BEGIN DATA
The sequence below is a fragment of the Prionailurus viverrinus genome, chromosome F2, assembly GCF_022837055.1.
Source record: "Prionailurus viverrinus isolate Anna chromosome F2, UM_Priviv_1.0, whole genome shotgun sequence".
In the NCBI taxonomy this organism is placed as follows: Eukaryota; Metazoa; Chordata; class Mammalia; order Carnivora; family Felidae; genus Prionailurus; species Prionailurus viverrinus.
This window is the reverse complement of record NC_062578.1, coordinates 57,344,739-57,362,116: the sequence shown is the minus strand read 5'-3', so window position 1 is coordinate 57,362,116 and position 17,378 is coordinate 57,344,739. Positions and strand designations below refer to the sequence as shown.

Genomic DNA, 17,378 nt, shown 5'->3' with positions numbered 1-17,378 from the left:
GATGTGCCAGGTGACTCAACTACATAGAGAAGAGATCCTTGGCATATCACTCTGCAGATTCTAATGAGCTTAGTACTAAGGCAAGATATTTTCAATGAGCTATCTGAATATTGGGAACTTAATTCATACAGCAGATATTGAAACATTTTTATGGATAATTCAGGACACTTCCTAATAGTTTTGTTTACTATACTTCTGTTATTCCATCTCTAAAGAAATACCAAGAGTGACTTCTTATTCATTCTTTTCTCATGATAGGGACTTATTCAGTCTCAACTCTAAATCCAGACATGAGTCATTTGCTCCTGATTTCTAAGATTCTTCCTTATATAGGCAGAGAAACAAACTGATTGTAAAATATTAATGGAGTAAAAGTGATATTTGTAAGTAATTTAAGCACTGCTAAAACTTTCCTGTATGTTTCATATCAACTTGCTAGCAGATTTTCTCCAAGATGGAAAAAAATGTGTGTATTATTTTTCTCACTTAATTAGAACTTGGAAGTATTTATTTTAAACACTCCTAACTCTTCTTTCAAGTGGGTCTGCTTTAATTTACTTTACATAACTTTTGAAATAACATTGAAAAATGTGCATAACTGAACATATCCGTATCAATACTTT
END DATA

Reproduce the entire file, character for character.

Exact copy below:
The sequence below is a fragment of the Prionailurus viverrinus genome, chromosome F2, assembly GCF_022837055.1.
Source record: "Prionailurus viverrinus isolate Anna chromosome F2, UM_Priviv_1.0, whole genome shotgun sequence".
In the NCBI taxonomy this organism is placed as follows: Eukaryota; Metazoa; Chordata; class Mammalia; order Carnivora; family Felidae; genus Prionailurus; species Prionailurus viverrinus.
This window is the reverse complement of record NC_062578.1, coordinates 57,344,739-57,362,116: the sequence shown is the minus strand read 5'-3', so window position 1 is coordinate 57,362,116 and position 17,378 is coordinate 57,344,739. Positions and strand designations below refer to the sequence as shown.

Genomic DNA, 17,378 nt, shown 5'->3' with positions numbered 1-17,378 from the left:
GATGTGCCAGGTGACTCAACTACATAGAGAAGAGATCCTTGGCATATCACTCTGCAGATTCTAATGAGCTTAGTACTAAGGCAAGATATTTTCAATGAGCTATCTGAATATTGGGAACTTAATTCATACAGCAGATATTGAAACATTTTTATGGATAATTCAGGACACTTCCTAATAGTTTTGTTTACTATACTTCTGTTATTCCATCTCTAAAGAAATACCAAGAGTGACTTCTTATTCATTCTTTTCTCATGATAGGGACTTATTCAGTCTCAACTCTAAATCCAGACATGAGTCATTTGCTCCTGATTTCTAAGATTCTTCCTTATATAGGCAGAGAAACAAACTGATTGTAAAATATTAATGGAGTAAAAGTGATATTTGTAAGTAATTTAAGCACTGCTAAAACTTTCCTGTATGTTTCATATCAACTTGCTAGCAGATTTTCTCCAAGATGGAAAAAAATGTGTGTATTATTTTTCTCACTTAATTAGAACTTGGAAGTATTTATTTTAAACACTCCTAACTCTTCTTTCAAGTGGGTCTGCTTTAATTTACTTTACATAACTTTTGAAATAACATTGAAAAATGTGCATAACTGAACATATCCGTATCAATACTTT